WHENEVER any major global crisis flares up, I sometimes find myself wondering what Scotland’s foreign policy positioning would be if it were an independent nation.

This might seem like a fanciful notion – and doubtless any number of Unionists will be quick to point that out given the Scotland Act of 1998 says that foreign affairs are reserved to Westminster.

But let’s for a moment just imagine that Scotland was a sovereign state. Where might it stand, say, on the likes of military interventionism, membership of Nato, aid and humanitarian provision, human rights, gender equality, environmental sustainability, global justice? The list goes on.

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Much, of course, would depend on the political complexion of the Scottish government in power at the time, for who is to say that post-independence it would always be an SNP government that would sit in Holyrood?

This, I suppose, in turn, begs the question of whether at the heart of the debate, Scots attitudes to foreign policy are that much different from our English neighbours south of the Border.

Which brings me to the findings of a new and unique survey carried out by The Scottish Council on Global Affairs (SCGA) which describes itself as “a hub for research and policy-informed, non-partisan debate on international relations and global affairs”.

Late last year, a team from SCGA – who are almost entirely senior academics, as is the body as a whole – set out to make meaningful comparisons of the international outlook of Scots, on the one hand, and English, on the other.

As the researchers themselves are at pains to point out, while in-depth attempts to measure British citizens’ views of foreign policy are relatively rare, even rarer are attempts to compare Scots and English attitudes.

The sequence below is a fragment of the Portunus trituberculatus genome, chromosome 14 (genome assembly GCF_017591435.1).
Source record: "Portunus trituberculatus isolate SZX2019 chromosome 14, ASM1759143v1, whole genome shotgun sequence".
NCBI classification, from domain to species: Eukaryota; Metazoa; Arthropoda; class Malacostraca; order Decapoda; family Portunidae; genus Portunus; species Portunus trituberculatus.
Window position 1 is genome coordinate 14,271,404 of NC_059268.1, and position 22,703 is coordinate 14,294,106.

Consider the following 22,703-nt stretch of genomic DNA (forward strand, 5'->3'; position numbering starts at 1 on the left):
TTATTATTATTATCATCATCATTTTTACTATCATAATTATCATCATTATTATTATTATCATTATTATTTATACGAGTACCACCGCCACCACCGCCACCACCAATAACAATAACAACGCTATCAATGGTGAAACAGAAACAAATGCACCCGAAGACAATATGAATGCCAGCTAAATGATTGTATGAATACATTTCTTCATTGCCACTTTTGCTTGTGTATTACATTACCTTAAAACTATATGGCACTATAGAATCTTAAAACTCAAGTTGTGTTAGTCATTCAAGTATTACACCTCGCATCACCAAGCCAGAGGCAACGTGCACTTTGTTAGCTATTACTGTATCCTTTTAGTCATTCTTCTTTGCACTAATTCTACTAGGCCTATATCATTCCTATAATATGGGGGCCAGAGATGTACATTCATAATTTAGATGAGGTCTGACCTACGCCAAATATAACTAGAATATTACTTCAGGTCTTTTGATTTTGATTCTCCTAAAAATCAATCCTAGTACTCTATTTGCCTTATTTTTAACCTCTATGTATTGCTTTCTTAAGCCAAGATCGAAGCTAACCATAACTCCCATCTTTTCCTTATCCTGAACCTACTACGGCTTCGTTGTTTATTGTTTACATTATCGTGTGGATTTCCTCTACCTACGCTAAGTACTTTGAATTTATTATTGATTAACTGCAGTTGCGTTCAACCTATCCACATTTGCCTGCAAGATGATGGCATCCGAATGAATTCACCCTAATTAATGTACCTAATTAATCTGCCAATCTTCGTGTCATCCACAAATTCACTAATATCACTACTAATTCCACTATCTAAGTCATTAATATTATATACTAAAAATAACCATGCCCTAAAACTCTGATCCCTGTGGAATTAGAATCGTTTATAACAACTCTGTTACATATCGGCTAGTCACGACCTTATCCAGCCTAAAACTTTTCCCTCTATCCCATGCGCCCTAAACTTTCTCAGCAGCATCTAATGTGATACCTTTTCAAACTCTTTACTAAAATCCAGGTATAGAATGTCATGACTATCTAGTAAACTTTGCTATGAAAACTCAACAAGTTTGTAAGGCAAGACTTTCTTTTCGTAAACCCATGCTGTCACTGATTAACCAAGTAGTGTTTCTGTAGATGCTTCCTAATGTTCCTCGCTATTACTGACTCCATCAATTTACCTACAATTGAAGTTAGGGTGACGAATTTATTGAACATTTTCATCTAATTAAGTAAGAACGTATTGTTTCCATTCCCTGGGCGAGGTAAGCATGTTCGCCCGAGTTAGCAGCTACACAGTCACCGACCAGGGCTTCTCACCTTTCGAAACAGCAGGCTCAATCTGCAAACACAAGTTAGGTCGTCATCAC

From the data compiled, the three researchers, Claire Duncanson, a senior lecturer in international relations at the University of Edinburgh, Thomas Scotto, a professor of politics at the University of Glasgow, and Timothy Gravelle, a data scientist at Bain and Co, an American management consulting company, concluded that while differences do exist between English and Scottish attitudes towards foreign policy, “these are more matters of degree than direction”.

Perhaps the best way to explain this is by drilling down into some of the survey’s specific findings. For example, 68% of English respondents agreed that “the UK needs a strong military to be effective in international affairs” while only 58% of Scots felt the same.

Curiously, the data showed that SNP supporters were less militaristic than other Scottish people with only 51% of the former agreeing with the need for a strong military compared with 61% of the latter.

What I personally found interesting about the SCGA survey was comparing some of its findings with that of the British Foreign Policy Group’s (BFPG) annual survey of last year entitled UK Public Opinion on Foreign Policy and Global Affairs.

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In its 2022 report, the BFPG data suggests that it is no longer the case that a majority of Britons feel informed about the UK’s foreign policy, with just 43% of Britons feeling informed about UK foreign affairs compared to 58% in 2020 and 57% in 2021.